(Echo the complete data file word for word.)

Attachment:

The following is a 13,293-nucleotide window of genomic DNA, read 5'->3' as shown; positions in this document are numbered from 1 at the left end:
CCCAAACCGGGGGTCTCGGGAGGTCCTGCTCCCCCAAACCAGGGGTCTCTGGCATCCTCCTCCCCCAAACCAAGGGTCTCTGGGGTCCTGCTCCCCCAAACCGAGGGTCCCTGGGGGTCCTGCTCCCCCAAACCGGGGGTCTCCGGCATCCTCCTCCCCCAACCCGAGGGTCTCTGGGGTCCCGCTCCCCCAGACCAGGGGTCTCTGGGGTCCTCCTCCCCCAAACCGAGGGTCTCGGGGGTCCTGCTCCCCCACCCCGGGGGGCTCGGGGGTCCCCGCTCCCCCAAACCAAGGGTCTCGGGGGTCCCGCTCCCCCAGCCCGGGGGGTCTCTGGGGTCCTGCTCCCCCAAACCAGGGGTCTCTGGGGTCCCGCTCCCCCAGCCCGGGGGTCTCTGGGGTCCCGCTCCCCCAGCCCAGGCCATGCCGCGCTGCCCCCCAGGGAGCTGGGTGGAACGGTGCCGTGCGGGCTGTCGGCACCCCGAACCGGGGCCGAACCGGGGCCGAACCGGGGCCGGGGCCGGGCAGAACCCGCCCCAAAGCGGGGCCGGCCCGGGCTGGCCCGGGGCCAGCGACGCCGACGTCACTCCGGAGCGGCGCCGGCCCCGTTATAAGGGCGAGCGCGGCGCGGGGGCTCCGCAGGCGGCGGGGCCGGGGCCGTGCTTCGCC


The following is a 13,293-nucleotide window of genomic DNA, read 5'->3' as shown; positions in this document are numbered from 1 at the left end:
CCCAAACCGGGGGTCTCGGGAGGTCCTGCTCCCCCAAACCAGGGGTCTCTGGCATCCTCCTCCCCCAAACCAAGGGTCTCTGGGGTCCTGCTCCCCCAAACCGAGGGTCCCTGGGGGTCCTGCTCCCCCAAACCGGGGGTCTCCGGCATCCTCCTCCCCCAACCCGAGGGTCTCTGGGGTCCCGCTCCCCCAGACCAGGGGTCTCTGGGGTCCTCCTCCCCCAAACCGAGGGTCTCGGGGGTCCTGCTCCCCCACCCCGGGGGGCTCGGGGGTCCCCGCTCCCCCAAACCAAGGGTCTCGGGGGTCCCGCTCCCCCAGCCCGGGGGGTCTCTGGGGTCCTGCTCCCCCAAACCAGGGGTCTCTGGGGTCCCGCTCCCCCAGCCCGGGGGTCTCTGGGGTCCCGCTCCCCCAGCCCAGGCCATGCCGCGCTGCCCCCCAGGGAGCTGGGTGGAACGGTGCCGTGCGGGCTGTCGGCACCCCGAACCGGGGCCGAACCGGGGCCGAACCGGGGCCGGGGCCGGGCAGAACCCGCCCCAAAGCGGGGCCGGCCCGGGCTGGCCCGGGGCCAGCGACGCCGACGTCACTCCGGAGCGGCGCCGGCCCCGTTATAAGGGCGAGCGCGGCGCGGGGGCTCCGCAGGCGGCGGGGCCGGGGCCGTGCTTCGCC